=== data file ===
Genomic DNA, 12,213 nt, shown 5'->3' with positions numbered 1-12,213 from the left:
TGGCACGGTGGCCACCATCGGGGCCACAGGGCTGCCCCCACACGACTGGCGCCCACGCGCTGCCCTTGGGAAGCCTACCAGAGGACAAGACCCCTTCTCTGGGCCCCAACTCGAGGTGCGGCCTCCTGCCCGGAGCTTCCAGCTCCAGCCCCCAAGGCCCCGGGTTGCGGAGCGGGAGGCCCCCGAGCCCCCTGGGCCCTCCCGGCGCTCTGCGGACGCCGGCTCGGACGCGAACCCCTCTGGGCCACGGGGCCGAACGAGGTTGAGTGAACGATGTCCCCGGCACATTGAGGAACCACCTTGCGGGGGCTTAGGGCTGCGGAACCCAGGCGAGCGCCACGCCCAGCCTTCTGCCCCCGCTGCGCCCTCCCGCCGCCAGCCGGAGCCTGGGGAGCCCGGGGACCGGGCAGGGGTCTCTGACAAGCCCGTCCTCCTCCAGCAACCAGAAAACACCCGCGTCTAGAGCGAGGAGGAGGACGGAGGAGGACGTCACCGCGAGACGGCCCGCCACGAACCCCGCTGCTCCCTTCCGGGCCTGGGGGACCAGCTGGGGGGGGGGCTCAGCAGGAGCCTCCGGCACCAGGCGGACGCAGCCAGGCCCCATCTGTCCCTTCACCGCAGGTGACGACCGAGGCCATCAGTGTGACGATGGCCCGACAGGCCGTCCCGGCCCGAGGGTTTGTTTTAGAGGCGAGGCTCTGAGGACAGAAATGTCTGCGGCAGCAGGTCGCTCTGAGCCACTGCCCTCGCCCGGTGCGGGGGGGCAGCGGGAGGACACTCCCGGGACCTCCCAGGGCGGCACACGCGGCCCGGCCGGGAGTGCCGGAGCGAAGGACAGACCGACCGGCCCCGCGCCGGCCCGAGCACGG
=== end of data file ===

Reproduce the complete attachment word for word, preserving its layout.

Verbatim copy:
Genomic DNA, 12,213 nt, shown 5'->3' with positions numbered 1-12,213 from the left:
TGGCACGGTGGCCACCATCGGGGCCACAGGGCTGCCCCCACACGACTGGCGCCCACGCGCTGCCCTTGGGAAGCCTACCAGAGGACAAGACCCCTTCTCTGGGCCCCAACTCGAGGTGCGGCCTCCTGCCCGGAGCTTCCAGCTCCAGCCCCCAAGGCCCCGGGTTGCGGAGCGGGAGGCCCCCGAGCCCCCTGGGCCCTCCCGGCGCTCTGCGGACGCCGGCTCGGACGCGAACCCCTCTGGGCCACGGGGCCGAACGAGGTTGAGTGAACGATGTCCCCGGCACATTGAGGAACCACCTTGCGGGGGCTTAGGGCTGCGGAACCCAGGCGAGCGCCACGCCCAGCCTTCTGCCCCCGCTGCGCCCTCCCGCCGCCAGCCGGAGCCTGGGGAGCCCGGGGACCGGGCAGGGGTCTCTGACAAGCCCGTCCTCCTCCAGCAACCAGAAAACACCCGCGTCTAGAGCGAGGAGGAGGACGGAGGAGGACGTCACCGCGAGACGGCCCGCCACGAACCCCGCTGCTCCCTTCCGGGCCTGGGGGACCAGCTGGGGGGGGGGCTCAGCAGGAGCCTCCGGCACCAGGCGGACGCAGCCAGGCCCCATCTGTCCCTTCACCGCAGGTGACGACCGAGGCCATCAGTGTGACGATGGCCCGACAGGCCGTCCCGGCCCGAGGGTTTGTTTTAGAGGCGAGGCTCTGAGGACAGAAATGTCTGCGGCAGCAGGTCGCTCTGAGCCACTGCCCTCGCCCGGTGCGGGGGGGCAGCGGGAGGACACTCCCGGGACCTCCCAGGGCGGCACACGCGGCCCGGCCGGGAGTGCCGGAGCGAAGGACAGACCGACCGGCCCCGCGCCGGCCCGAGCACGG